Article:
7:26 PM PST, January 25, 2014
LA JOLLA — They were the last players to tee off Saturday. That made them the best Three Musketeers the Farmers Insurance Open had to offer.
They were Stewart Cink (nine-under), Nicolas Colsaerts (eight-under) and Jordan Spieth (10-under). In golf, last is best as the day begins. The trio had the lowest scores after two days of battling the pride of San Diego, Torrey Pines. The idea is to start them last so the day could build around them.
They were an eclectic group.
Cink was like the daddy, Colsaerts the big brother and Spieth the kid.
Cink is 40, has been on the tour for 19 years, spent extended time in the top 10 of the World Golf Rankings and will forever be identified as the man who won the 2009 British Open while spoiling perhaps the best golf story of the century — Tom Watson winning just a few months shy of his 60th birthday.
Colsaerts is 31, has been a pro since he was 18, won the 2012 Volvo World Match Play title and was the first golfer from Belgium to make the European Ryder Cup team. That was in 2012.
Spieth is 20, is celebrating the first anniversary of the start of his pro career at this event in 2013, has already won a tour event and is golf's current phenom. Those, of course, come and go about every two months.
They started the day at 9:45 a.m. and finished at 3:25 p.m. That was a round of 5 hours 35 minutes, which further debunks all this PGA blather about leading the way to eliminate slow play.
Perhaps slow means more drama. There was plenty of that, on a day when one of the most diabolic golf courses in the world left some of the world's best club-swingers wanting to break them over their knees. A total of 18 players broke par.
We pick up the Musketeers at No. 15, a long par four that, like all holes at Torrey Pines South, is lined with ankle-deep rough resembling steel wool, and has a green they apparently prepare by applying sealant instead of mowing. The players don't swing their putters, they nudge them.
Gary Woodland had just left the green, shaking his head. He walked up to it at 10 under par and the leader. He left nine under and would lose another shot before he finished, still the leader, but a slightly battered one.
It was 20 minutes before the Musketeers appeared on the horizon, and the luster of leading had long dissipated. Cink yanked his approach left, scattering the gallery; Colsaerts rolled 40 feet past the pin and Spieth, resplendent in rustic orange to honor his Texas Longhorns, settled a nice 165-yard approach 15 feet from the pin.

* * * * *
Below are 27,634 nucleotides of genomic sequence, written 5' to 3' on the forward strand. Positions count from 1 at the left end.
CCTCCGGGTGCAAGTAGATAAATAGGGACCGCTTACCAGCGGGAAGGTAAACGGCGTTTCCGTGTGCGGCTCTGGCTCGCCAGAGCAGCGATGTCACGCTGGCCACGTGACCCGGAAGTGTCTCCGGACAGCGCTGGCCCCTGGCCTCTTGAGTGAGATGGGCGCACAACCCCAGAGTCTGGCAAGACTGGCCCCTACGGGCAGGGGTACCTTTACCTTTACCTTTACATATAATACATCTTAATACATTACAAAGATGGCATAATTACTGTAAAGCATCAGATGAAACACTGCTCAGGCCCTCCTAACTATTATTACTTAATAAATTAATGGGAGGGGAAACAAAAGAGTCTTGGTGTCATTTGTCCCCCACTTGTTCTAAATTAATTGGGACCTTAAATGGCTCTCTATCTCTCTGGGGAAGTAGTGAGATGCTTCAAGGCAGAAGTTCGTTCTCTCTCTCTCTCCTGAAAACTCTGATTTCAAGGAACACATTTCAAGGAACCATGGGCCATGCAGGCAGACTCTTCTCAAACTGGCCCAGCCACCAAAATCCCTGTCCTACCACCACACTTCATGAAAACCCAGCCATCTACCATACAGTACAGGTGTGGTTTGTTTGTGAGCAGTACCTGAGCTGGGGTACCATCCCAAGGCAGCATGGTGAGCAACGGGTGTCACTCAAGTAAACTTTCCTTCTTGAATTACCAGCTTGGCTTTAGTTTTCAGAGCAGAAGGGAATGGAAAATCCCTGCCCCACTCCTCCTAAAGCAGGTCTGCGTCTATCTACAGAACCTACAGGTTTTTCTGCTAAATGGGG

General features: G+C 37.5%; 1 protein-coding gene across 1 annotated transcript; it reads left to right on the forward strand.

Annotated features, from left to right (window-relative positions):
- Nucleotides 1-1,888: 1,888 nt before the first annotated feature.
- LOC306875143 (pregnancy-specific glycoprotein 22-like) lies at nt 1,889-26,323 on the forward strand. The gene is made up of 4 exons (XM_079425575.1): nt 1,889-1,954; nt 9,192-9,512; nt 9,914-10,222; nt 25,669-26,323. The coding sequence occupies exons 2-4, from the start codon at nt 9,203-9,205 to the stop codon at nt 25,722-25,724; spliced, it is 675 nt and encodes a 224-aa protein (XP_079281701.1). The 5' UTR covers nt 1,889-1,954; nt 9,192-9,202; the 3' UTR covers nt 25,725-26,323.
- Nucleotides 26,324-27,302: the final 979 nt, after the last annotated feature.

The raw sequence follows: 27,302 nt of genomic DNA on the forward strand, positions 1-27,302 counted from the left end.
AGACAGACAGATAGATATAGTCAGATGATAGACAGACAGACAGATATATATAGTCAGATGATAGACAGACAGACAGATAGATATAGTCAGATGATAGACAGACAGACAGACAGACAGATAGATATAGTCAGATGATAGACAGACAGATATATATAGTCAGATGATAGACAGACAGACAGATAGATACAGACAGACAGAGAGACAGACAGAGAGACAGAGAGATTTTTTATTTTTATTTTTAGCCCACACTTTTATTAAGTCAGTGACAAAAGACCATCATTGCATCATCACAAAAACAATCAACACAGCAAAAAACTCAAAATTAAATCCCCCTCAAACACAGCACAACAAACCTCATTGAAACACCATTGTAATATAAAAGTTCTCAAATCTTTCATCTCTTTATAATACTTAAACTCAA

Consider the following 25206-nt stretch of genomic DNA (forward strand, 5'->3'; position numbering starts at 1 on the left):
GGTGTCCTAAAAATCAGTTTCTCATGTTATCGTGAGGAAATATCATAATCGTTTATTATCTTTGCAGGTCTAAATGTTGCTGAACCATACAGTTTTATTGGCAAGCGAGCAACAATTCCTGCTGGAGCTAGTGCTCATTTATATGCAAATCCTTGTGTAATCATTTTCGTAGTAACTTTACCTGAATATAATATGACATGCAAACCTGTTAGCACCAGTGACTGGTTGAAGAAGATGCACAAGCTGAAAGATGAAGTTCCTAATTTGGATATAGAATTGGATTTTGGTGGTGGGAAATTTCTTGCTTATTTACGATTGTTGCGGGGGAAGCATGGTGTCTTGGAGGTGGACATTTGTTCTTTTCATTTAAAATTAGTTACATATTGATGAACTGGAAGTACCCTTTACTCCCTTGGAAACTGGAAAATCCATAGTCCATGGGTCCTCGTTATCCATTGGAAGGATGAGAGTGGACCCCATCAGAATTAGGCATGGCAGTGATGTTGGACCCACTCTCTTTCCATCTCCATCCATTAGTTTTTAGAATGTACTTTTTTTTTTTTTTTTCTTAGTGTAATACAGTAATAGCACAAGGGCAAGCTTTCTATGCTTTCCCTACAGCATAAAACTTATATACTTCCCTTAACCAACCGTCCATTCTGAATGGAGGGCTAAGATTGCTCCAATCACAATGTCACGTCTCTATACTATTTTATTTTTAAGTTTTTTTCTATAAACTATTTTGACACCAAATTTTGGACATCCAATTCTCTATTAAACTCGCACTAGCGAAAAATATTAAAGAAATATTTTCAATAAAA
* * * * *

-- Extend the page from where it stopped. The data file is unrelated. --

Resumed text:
Cink chipped long and took a bogey, Colsaerts lagged well for par and it was time for the boy to be separated from the men. Spieth's putt, a downhill, sidehill slider any true hacker would hit 20 feet past, rolled smooth and true. Birdie and seven under par.
By the time they had moved to the par-three 16th, the scoreboard said Woodland had lost another shot and Spieth was within one. None of the three hit the green at 16, but Spieth had a tricky little downhill chip from the long stuff right off the green and coaxed it to within a foot for par. Cink made bogey from the left rough and was now living his name in relation to the leaderboard. Colsaerts, looking like a man hanging on to the side of a life raft, saved par.
Of his delicate chip, Spieth said later, with the casualness of youth, "I just had to bump it on the green."
On 17, another long par four (just your usual 442 yards), Spieth paid dividends for those who had waited for final threesome drama. After driving it in the high rough and just missing his approach — "If it lands two inches short, long, left or right, I've got a par" — he stood over a testy par putt that is the type of shot that, if made, wins tournaments. It rolled right into the heart.
"That was big," Spieth said later.
Now came the celebrated 18th. Par five, water in front, everybody watching. They set up the 18th at Torrey Pines to be a pressure cooker, and they got it right.
Colsaerts had slipped to two over for the day after his five-under 67 Friday. Cink had disintegrated, a la Tiger Woods, and needed a par for 78 just two days after he shot 64 on the North Course. Both needed holes to crawl into.
Cink yanked another approach shot left, got a free drop away from the bleachers, then chunked his third shot into a greenside trap and missed his par putt. That was 79 for a class guy who deserved better.
Colsaerts hit his approach into the hill between the water and the green and watched as it did what the hole is designed for — roll back into the water. Penalty shot, bogey, 75.
Spieth played it like the grizzled veteran he is not. He laid up in front of the water, wedged it high enough so it wouldn't roll back down, and two-putted. His 75, after his 63 Friday, didn't feel so bad.
He had played those last four holes one under par, or two better than Colsaerts and four better than Cink.
There had been much agony and only a little ecstasy for the Musketeers, but one of them, Spieth, still had reason to keep a thought high in his mind for Sunday.
The thrill of victory.
Copyright © 2014, Los Angeles Times